ST. PETERSBURG -- Oakland plans on giving Tampa Bay a taste of its own medicine. The Rays, who have found success utilizing the concept of "bullpen days," will be facing an "opener" for the first time this season when the Athletics use that strategy in the middle game of their
ST. PETERSBURG -- Oakland plans on giving Tampa Bay a taste of its own medicine. The Rays, who have found success utilizing the concept of "bullpen days," will be facing an "opener" for the first time this season when the Athletics use that strategy in the middle game of their three-game series that starts Friday.
Oakland has been using the "bullpen day" model that the Rays have pioneered this year to help compensate for the injury woes it has been facing recently, including a season-ending injury to Sean Manaea, who will undergo surgery on his left rotator cuff next week. Oakland manager Bob Melvin said that the Rays' success could spawn more teams to copy the idea.
"I think everybody looked to these guys and how they were doing things, and they've done a nice job of it," Melvin said. "Any time you have success in doing something, teams are going to look into it. If it makes sense to them, they are going to do it."
Melvin said that the concept was more of a curiosity for him when the Rays first implemented it, but as his team has had to scramble to keep its rotation intact -- and incorporate the expansion of rosters -- the concept made more sense for Oakland as it tries to overtake the Yankees for the home-field advantage in the Wild Card game. Oakland came into Friday's game trailing New York by 1 1/2 games with 15 games left to play.
Melvin said he would use righty Liam Hendriks, who pitched a scoreless inning against the Orioles on Wednesday, in that opener role on Saturday.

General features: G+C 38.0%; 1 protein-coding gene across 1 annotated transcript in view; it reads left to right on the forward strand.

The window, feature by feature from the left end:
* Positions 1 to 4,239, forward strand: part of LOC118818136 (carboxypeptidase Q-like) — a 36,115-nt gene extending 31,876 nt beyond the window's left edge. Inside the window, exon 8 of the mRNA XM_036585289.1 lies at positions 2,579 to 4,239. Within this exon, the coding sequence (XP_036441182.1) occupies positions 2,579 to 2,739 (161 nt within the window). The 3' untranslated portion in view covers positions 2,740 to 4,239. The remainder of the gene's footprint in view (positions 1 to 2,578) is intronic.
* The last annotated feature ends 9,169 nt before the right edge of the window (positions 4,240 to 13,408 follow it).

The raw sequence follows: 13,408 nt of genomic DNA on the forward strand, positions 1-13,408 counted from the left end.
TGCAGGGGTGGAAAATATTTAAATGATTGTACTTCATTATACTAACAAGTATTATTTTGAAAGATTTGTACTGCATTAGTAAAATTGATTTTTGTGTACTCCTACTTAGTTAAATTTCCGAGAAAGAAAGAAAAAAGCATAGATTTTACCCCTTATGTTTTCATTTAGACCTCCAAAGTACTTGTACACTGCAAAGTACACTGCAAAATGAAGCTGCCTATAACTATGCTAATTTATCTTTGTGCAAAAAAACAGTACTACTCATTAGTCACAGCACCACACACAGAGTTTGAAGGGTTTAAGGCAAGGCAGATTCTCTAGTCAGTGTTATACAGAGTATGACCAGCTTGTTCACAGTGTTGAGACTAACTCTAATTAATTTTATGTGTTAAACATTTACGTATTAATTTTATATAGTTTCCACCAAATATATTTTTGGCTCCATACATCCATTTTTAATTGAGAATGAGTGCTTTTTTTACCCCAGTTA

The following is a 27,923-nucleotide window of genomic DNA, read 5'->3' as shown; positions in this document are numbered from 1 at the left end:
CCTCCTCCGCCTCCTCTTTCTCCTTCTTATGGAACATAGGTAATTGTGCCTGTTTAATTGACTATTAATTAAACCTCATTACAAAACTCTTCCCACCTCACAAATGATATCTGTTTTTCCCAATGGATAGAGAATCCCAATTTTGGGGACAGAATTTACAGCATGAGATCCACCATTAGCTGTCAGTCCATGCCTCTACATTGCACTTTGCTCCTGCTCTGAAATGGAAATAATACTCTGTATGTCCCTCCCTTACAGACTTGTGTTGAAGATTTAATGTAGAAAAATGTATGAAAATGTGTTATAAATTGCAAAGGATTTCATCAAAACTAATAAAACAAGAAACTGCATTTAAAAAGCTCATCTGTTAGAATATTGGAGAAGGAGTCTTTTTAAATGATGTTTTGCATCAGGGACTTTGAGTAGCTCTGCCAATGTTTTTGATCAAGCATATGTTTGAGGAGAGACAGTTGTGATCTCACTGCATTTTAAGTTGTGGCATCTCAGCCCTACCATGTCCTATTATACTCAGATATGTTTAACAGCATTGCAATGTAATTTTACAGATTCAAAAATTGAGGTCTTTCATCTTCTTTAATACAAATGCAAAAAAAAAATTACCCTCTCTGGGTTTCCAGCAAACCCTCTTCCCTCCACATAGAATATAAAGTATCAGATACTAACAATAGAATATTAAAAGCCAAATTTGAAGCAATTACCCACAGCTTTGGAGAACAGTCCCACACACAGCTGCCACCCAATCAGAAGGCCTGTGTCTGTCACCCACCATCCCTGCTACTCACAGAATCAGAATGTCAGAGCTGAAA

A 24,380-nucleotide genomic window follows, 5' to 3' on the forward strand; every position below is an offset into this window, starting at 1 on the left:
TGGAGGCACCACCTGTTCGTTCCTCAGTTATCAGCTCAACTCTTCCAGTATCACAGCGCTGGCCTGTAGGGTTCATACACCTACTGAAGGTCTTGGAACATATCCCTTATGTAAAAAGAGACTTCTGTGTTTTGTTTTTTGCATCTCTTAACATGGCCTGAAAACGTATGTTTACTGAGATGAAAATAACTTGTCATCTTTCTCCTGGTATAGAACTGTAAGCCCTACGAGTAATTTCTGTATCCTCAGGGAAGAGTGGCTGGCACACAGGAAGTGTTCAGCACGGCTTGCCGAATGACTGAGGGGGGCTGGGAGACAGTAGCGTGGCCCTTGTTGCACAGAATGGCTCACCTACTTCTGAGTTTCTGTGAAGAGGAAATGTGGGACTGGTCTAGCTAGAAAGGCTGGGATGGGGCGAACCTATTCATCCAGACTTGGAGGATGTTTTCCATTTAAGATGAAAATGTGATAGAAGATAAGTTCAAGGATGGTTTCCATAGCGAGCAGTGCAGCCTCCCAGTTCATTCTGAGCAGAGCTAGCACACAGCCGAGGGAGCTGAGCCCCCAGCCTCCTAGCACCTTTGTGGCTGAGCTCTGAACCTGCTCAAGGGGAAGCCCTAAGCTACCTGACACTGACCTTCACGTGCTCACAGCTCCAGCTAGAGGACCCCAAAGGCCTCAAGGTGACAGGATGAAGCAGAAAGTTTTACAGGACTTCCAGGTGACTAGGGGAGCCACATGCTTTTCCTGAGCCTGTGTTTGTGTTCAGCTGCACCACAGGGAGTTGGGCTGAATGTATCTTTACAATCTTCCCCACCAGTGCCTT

"For us, right now, Hendriks seems to be the right guy," Melvin said.
After hearing the frustrations from opposing players about having to face specialized relievers to start the game, the Rays players will now have to adapt to the concept themselves.
"It seems like other teams kind of have trouble preparing for it," Rays third baseman Matt Duffy said. "But I think on an individual level if each hitter just worries about that one at-bat, it shouldn't be too much different. Unless you make it out to be this big thing in your mind. Then it can get to you."
A's being cautious with Cahill
Trevor Cahill will miss at least his next turn in the rotation due to soreness in his upper back but will likely avoid a trip to the disabled list, according to Melvin.
"It's muscular in nature in that rhomboid area," Melvin said. "He had a trigger-point injection, so hopefully that alleviates it."
Melvin said that Cahill, who is 6-3 with a 3.77 ERA in 19 starts this season, will hold off on his throwing program for "the next few days" before being re-evaluated during the team's off-day on Monday.
J. Scott Butherus is a contributor to MLB.com based in St. Petersburg.